Officer Beans took Stafford to the Cambridge Police Department. (Id. at ¶ 26.) At the station, Stafford remained handcuffed to a railing. (Id. at ¶ 27.) Stafford claims that she heard Sgt. Smith and Officer Guiles discuss charging her with resisting arrest. (Id. at ¶ 30.) Officer Beans, however, stepped in and stated that he saw Stafford do everything she was asked. (Id.) Officer Guiles and Sgt. Smith ultimately charged Stafford with obstruction and hindering and disorderly conduct in violation of Maryland law. (Id. at ¶ 34.) However, the State's Attorney for Dorchester County subsequently dismissed all charges. (Id. at ¶ 38.) Stafford then filed the instant four-count complaint against Sgt. Smith and Officer Guiles in their individual and official capacities and against the City of Cambridge. Defendants moved to dismiss Counts I and II of the Complaint.

         STANDARD OF REVIEW

         Under Rule 8(a)(2) of the Federal Rules of Civil Procedure, a complaint must contain a "short and plain statement of the claim showing that the pleader is entitled to relief." Fed.R.Civ.P. 8(a)(2). Rule 12(b)(6) of the Federal Rules of Civil Procedure authorizes the dismissal of a complaint if it fails to state a claim upon which relief can be granted. Fed.R.Civ.P. 12(b)(6). The purpose of Rule 12(b)(6) is "to test the sufficiency of a complaint and not to resolve contests surrounding the facts, the merits of a claim, or the applicability of defenses." Presley v. City of Charlottesville, 464 F.3d 480, 483 (4th Or. 2006).

         To satisfy Rule 8(a)(2), a complaint need not include "detailed factual allegations." Bell Atlantic Corp. v. Twombly, 550 U.S. 544, 555 (2007); Ashcroft v. Iqbal, 556 U.S. 662, 678 (2009). However, a plaintiff must plead more than bald accusations or mere speculation. Twombly, 550 U.S. at 555. A complaint must set forth "enough factual matter (taken as true) to suggest" a cognizable cause of action, "even if . . . [the] actual proof of those facts is improbable and . . . recovery is very remote and unlikely." Id. at 556 (internal quotations ] omitted).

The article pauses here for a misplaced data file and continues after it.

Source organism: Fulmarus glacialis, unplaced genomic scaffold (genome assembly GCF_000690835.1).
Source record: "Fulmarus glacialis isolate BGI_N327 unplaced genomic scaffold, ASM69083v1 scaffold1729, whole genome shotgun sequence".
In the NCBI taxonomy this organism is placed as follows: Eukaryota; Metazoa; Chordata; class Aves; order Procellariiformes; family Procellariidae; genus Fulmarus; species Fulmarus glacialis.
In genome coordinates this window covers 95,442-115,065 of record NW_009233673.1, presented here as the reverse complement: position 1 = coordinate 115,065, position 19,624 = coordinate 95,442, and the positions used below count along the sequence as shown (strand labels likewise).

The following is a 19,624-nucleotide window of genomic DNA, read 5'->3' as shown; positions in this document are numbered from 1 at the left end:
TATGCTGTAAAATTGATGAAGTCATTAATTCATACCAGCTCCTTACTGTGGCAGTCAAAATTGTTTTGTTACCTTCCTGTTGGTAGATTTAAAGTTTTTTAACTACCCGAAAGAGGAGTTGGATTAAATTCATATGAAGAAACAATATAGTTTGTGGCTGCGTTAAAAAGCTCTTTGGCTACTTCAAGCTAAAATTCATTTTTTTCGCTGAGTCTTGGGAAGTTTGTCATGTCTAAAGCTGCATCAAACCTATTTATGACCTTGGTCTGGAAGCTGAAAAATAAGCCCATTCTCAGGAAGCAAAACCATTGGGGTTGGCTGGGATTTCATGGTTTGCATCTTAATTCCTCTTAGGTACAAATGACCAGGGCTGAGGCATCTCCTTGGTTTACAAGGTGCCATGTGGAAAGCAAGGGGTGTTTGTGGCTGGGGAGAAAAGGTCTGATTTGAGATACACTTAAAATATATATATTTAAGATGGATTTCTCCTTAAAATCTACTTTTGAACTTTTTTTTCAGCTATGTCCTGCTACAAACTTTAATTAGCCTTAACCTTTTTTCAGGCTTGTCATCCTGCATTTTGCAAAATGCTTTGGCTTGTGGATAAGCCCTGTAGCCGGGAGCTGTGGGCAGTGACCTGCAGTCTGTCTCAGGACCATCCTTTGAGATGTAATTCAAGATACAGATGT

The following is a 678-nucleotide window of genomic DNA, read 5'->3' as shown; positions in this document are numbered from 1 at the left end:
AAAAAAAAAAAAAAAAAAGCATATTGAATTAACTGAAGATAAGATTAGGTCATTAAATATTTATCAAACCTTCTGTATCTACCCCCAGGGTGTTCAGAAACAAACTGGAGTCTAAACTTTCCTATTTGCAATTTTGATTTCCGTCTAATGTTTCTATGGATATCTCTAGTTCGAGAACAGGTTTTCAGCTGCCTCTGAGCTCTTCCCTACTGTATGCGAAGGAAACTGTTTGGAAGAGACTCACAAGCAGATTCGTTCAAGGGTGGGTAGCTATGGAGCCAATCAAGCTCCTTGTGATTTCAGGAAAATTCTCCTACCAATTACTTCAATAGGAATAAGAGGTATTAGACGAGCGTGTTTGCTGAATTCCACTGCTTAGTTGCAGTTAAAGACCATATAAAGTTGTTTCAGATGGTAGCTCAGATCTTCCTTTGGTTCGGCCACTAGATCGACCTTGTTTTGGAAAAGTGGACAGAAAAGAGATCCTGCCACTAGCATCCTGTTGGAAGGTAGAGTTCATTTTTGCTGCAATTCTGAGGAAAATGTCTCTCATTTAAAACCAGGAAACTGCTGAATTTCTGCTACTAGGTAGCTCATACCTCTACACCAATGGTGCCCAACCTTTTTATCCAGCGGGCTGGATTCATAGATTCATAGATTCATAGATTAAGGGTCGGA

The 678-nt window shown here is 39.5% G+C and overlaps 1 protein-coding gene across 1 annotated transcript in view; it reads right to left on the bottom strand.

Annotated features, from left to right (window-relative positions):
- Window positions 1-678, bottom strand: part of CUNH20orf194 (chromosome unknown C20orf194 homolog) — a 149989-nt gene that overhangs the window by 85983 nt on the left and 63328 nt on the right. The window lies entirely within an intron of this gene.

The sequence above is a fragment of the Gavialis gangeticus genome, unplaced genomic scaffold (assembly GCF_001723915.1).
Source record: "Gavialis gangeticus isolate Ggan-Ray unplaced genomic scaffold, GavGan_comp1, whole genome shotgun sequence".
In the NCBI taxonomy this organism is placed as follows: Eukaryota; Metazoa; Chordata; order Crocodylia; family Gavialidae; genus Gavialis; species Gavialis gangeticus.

In reviewing a Rule 12(b)(6) motion, a court "'must accept as true all of the factual allegations contained in the complaint'" and must "'draw all reasonable inferences [from those facts] in favor of the plaintiff.'" E.I. du Pont de Nemours & Co. v. Kolon Indus., Inc., 637 F.3d 435, 440 (4th Cir. 2011) (citations omitted); Hall v. DirectTV, LLC, 846 F.3d 757, 765 (4th Cir. 2017); Kendall v. Balcerzak, 650 F.3d 515, 522 (4th Cir.), cert. denied, 565 U.S. 943 (2011); Monroe v. City of Charlottesville, 579 F.3d 380, 385-86 (4th Cir. 2009), cert, denied, 559 U.S. 991 (2010). However, a court is not required to accept legal conclusions drawn from those facts. Iqbal, 556 U.S. at 678. "A court decides whether [the pleading] standard is met by separating the legal conclusions from the factual allegations, assuming the truth of only the factual allegations, and then determining whether those allegations allow the court to reasonably infer" that the plaintiff is entitled to the legal remedy sought. A Society Without A Name v. Virginia, 655 F.3d 342, 346 (4th Cir. 2011), cert, denied, 566 U.S. 937 (2012).

         ANALYSIS

         I. Individual Capacity Claims

         Stafford asserts a claim against Officer Guiles and Sgt. Smith in their individual capacities, alleging they violated her Fourth Amendment rights pursuant to 42 U.S.C. § 1983. The Fourth Amendment of the United States Constitution guarantees "[t]he right of the people to be secure in their persons, houses, papers, and effects, against unreasonable searches and seizures." Stafford alleges that Sgt. Smith and Officer Guiles violated her clearly established Fourth Amendment rights by arresting and detaining her without probable cause and by using excessive and unreasonable force. (ECF No. 1 at ¶¶ 53-56.)

         Defendants' Motions to Dismiss the "deficient due process claim" focus, however, not on Stafford's Fourth Amendment claims but rather her references to not receiving Miranda warnings, damage to her reputation, and denial of medical care. In Plaintiffs Opposition to the Motions to Dismiss, Stafford clarifies that that she is not bringing a claim under the Due Process Clause or Eighth Amendment. Rather, the allegations Defendants reference were to "further evidence . . . Defendants' wanton disregard of her constitutional rights." (ECF No. 12-1 at 12.) Accordingly, Stafford has sufficiently ...